Supplementary tables can be included when data is either too extensive or is ancillary to the discussion in the text but provides needed or useful context. Such tables should be cited in the text and noted that they are included in the supplements for the article. Include such tables as part of the manuscript submission so that they can be read by the peer reviewers.
Photographs, illustrations, clinical, radiological, and diagnostic images should be high-resolution photographic image files. Any symbols, arrows, scale markers, or text on images should contrast with the background.
Graphs should include data sets in tabular form in either Word or Excel, if possible, to be recreated in a consistent style.
Figures should be numbered consecutively with Arabic numerals and in order of their first citation in the text. Each figure should have a short, but explanatory title. A caption may also be included for further exposition. Make sure all figures are cited in the text. All figure titles and captions should be included on a separate page of the manuscript.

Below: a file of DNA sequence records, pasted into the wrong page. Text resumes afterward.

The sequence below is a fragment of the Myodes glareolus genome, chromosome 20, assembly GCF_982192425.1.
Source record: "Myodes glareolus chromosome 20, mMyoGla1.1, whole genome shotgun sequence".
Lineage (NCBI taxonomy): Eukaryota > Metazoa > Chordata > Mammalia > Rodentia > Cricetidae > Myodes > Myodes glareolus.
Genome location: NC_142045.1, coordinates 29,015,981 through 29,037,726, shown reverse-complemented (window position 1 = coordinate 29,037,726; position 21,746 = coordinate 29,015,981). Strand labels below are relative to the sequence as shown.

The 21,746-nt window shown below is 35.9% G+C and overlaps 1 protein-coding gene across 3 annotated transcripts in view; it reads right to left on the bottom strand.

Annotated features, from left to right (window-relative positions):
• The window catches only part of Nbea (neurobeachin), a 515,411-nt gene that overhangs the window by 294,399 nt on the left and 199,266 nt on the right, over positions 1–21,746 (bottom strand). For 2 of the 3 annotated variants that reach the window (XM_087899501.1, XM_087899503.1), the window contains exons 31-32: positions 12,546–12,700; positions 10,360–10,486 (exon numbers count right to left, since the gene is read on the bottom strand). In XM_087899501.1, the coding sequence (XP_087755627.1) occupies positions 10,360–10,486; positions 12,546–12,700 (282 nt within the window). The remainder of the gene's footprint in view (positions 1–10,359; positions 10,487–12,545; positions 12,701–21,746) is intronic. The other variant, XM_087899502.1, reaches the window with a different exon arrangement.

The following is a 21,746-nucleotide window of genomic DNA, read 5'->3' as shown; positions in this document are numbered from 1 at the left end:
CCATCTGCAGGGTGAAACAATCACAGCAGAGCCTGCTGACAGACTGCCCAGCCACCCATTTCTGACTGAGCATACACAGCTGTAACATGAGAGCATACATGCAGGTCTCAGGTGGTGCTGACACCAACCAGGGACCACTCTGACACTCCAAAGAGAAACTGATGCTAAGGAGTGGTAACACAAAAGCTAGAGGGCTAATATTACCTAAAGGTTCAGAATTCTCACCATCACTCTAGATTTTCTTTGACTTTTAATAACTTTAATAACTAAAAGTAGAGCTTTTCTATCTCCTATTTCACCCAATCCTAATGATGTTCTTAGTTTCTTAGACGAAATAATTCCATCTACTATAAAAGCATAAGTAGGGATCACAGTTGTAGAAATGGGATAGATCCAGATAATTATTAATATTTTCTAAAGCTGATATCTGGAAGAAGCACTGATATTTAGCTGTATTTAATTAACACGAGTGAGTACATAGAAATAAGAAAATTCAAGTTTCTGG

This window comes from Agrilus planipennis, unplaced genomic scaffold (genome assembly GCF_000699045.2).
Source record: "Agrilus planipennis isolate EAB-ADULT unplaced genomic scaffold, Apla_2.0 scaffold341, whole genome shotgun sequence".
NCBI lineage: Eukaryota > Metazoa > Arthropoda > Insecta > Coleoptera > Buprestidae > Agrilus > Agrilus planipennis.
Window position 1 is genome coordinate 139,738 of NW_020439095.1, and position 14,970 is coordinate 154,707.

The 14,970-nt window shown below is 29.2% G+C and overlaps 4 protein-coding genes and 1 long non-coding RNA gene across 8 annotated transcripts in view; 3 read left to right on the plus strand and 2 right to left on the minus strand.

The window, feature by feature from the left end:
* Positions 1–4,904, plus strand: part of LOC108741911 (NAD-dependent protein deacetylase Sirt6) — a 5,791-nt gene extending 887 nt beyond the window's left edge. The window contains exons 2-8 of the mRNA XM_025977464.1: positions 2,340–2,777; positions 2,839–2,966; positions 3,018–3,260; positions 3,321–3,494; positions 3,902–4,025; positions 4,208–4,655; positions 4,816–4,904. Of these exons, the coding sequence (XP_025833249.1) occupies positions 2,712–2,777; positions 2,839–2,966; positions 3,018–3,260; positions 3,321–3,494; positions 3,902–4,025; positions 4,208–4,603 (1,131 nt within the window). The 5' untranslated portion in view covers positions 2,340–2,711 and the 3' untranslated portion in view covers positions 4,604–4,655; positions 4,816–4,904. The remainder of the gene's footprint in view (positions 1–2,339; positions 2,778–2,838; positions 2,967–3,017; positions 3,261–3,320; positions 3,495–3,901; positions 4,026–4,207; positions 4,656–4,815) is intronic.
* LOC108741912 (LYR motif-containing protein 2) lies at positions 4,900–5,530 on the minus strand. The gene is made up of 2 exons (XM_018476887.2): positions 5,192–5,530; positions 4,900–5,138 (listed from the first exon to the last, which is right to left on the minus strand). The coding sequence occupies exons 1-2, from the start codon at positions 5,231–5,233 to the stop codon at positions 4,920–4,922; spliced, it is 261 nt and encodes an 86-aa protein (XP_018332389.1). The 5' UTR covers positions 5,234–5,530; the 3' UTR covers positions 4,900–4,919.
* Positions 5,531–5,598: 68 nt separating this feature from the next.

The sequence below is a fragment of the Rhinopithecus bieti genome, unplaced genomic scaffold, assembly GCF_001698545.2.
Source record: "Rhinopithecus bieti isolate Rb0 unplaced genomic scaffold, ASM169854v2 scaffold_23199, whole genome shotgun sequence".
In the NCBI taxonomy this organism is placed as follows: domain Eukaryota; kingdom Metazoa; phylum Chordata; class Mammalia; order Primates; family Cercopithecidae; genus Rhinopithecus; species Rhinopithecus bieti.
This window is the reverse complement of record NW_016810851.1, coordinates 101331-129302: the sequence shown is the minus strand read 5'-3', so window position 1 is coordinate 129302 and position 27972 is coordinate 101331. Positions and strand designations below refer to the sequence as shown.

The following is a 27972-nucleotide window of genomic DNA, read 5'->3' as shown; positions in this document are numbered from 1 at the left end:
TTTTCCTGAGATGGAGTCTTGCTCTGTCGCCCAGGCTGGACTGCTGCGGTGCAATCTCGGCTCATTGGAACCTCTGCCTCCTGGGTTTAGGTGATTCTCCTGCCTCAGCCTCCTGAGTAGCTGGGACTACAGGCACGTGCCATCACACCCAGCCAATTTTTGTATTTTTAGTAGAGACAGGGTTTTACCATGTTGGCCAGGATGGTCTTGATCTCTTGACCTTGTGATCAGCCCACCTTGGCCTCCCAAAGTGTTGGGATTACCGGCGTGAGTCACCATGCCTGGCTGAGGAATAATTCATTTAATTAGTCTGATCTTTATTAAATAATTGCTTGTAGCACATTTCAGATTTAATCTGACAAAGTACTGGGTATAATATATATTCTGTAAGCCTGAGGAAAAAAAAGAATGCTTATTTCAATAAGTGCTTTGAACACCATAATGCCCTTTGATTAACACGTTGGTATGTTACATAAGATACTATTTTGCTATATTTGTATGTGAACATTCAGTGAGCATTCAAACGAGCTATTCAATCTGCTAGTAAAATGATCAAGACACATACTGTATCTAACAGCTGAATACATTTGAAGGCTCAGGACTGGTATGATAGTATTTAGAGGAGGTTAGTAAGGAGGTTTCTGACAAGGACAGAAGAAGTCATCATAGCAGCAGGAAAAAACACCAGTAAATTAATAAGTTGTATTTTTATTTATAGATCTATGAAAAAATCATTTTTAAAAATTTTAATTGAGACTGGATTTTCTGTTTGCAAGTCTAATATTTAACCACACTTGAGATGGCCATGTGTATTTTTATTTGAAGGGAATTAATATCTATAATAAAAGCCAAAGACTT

If a figure has been published previously or is under copyright or requires a citation (such as under a Creative Commons license), the source should be cited in the figure caption and written permission for reproduction should be provided, when necessary.
Supplements and Media
Media files and data sets should be included as supplementary material.
Additional supplements from those noted above should include statements of any conflicts of interest for all authors. Acknowledgements and any other notes of a personal or identifying nature should also be included in the supplementary materials to avoid revealing the authors’ identities to peer reviewers. If there are any previously published figures or tables, permission for reuse must be attached. If needed, patient permission should also be included for using their likeness, even for de-identified images. A PubCLEAR approval letter, when applicable, should be attached.